Community and meeting new people. Meeting new people always provides me with new ideas, a different perspective at existing problems, or an interesting connection to a new person doing something awesome that inspires me. Today alone I met a top Skillshare teacher whose class I will now take, a sleep consultant, a publicist who offered to help with a project, and a wine consultant who recommended some bars.
"They Work Long Hours, but What About Results?" by Robert C Pozen, The New York Times
IT’S 5 p.m. at the office. Working fast, you’ve finished your tasks for the day and want to go home. But none of your colleagues have left yet, so you stay another hour or two, surfing the Web and reading your e-mails again, so you don’t come off as a slacker.
By applying an industrial-age mind-set to 21st-century professionals, many organizations are undermining incentives for workers to be efficient. If employees need to stay late in order to curry favor with the boss, what motivation do they have to get work done during normal business hours? After all, they can put in the requisite “face time” whether they are surfing the Internet or analyzing customer data. It’s no surprise, then, that so many professionals find it easy to procrastinate and hard to stay on a task.
There is an obvious solution here: Instead of counting the hours you work, judge your success by the results you produce. Did you clear a backlog of customer orders? Did you come up with a new idea to solve a tricky problem? Did you write a first draft of an article that is due next week? Clearly, these accomplishments — not the hours that you log — are what ultimately drive your organization’s success.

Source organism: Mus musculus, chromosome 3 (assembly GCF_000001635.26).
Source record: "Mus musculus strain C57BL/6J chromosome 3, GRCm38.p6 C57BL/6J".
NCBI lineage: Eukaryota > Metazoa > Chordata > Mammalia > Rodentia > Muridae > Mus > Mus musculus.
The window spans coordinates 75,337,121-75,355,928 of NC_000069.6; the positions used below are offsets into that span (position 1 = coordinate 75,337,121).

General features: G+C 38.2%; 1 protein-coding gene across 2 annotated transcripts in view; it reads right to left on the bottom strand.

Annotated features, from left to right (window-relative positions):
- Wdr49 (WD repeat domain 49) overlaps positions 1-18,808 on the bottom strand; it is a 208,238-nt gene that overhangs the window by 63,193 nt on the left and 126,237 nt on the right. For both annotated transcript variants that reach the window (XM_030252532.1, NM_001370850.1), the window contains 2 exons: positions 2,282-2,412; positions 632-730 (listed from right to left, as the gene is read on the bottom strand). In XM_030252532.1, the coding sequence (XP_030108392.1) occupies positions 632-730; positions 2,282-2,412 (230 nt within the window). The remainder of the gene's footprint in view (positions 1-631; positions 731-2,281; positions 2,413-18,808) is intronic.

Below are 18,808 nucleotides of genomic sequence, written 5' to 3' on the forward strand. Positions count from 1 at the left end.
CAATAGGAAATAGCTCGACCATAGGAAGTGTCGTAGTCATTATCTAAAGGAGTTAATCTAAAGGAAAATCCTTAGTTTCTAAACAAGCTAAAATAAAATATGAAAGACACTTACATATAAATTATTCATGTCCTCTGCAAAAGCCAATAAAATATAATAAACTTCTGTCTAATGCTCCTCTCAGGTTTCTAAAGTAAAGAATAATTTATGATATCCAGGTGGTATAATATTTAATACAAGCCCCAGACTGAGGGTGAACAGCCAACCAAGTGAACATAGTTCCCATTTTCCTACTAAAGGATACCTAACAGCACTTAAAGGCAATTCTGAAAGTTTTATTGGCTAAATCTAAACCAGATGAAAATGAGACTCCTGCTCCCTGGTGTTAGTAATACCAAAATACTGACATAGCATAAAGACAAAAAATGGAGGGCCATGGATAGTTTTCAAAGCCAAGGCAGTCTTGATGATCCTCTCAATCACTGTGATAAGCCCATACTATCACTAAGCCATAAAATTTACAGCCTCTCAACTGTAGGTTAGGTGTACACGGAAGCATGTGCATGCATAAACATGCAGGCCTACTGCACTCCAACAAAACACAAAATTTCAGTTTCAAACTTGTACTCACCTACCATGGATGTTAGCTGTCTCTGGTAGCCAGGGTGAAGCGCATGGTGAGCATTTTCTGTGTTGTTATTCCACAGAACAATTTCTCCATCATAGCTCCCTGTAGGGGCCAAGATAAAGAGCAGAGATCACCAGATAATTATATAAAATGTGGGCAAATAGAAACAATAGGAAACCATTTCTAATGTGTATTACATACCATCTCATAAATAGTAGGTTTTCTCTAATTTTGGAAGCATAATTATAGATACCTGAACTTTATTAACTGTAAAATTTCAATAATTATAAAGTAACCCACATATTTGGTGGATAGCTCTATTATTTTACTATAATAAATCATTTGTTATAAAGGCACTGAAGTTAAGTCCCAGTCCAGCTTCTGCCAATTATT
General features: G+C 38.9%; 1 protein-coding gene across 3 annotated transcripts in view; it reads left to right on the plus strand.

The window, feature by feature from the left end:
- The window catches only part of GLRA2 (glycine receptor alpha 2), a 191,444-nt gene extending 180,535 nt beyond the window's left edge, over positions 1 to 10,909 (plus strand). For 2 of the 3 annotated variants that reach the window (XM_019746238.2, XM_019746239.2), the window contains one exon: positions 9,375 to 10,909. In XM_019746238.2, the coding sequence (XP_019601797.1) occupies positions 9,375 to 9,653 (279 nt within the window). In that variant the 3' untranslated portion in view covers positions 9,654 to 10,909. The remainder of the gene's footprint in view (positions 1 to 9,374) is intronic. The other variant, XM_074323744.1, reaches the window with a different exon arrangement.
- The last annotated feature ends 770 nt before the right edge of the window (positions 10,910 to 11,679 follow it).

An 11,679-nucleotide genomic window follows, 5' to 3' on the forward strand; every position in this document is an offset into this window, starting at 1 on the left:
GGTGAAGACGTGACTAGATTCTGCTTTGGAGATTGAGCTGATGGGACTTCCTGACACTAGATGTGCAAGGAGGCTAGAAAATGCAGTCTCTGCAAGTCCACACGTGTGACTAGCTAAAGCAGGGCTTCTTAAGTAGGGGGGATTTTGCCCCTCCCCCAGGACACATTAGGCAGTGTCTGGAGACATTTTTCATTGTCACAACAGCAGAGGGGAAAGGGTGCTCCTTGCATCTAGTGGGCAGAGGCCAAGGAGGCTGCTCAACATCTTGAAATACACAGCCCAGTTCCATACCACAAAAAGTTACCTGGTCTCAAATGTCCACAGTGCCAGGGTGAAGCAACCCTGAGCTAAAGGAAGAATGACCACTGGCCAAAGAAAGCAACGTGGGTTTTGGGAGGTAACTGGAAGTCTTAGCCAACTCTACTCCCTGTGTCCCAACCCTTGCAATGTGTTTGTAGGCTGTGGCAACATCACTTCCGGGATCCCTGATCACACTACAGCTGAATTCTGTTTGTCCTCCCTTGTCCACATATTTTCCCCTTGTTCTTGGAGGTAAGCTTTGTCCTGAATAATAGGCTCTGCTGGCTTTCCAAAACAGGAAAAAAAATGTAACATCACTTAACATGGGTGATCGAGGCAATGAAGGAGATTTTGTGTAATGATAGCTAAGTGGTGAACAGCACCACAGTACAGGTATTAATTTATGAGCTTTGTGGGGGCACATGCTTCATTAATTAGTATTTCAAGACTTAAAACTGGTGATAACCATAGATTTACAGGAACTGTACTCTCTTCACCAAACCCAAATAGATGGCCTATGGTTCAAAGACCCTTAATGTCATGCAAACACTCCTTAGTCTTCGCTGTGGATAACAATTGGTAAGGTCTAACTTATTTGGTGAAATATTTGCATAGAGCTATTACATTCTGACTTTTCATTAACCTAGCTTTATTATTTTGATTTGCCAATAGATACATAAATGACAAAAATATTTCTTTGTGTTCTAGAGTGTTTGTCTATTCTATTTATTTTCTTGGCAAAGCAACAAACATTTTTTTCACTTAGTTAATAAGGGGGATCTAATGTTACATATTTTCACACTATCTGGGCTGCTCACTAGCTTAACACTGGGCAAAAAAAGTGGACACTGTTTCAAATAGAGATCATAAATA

"Open-plan offices make you less productive" by Vatsal Anand, Onlymyhealth
In a study on the impact of open-plan office environment on the productivity and well-being of employees, researchers have found that it is not the best. The new study claims that the commotion of a modern office leads to a drop in productivity by 15 percent and well-being of workers by 32 percent. According to study researchers, the unwanted noise and other aspects of such an office can distract their brain from the task without them even noticing.
Open-plan offices were designed with the objective of promoting interaction among the workers. It was expected that such a free interaction would promote creative thinking and result in better problem solving approach. Study researcher Dr. Jack Lewis has discredited the wisdom of thinking on these lines. He states that such a work environment is not conducive for the concentration of the workers. If a phone goes off in the background while you were concentrating on something important, the resultant interruption is a waste.
The brain can respond to distractions without the person even being aware of it.
Similarly, in modern offices, if the employees are not allowed to have their own decorations on walls and desks, it is not conducive to their welfare. Workers should be allowed to personalise their working area. It improves their productivity and well-being as with a surrounding of their choice, they feel more engaged and comfortable, and are able to concentrate much better.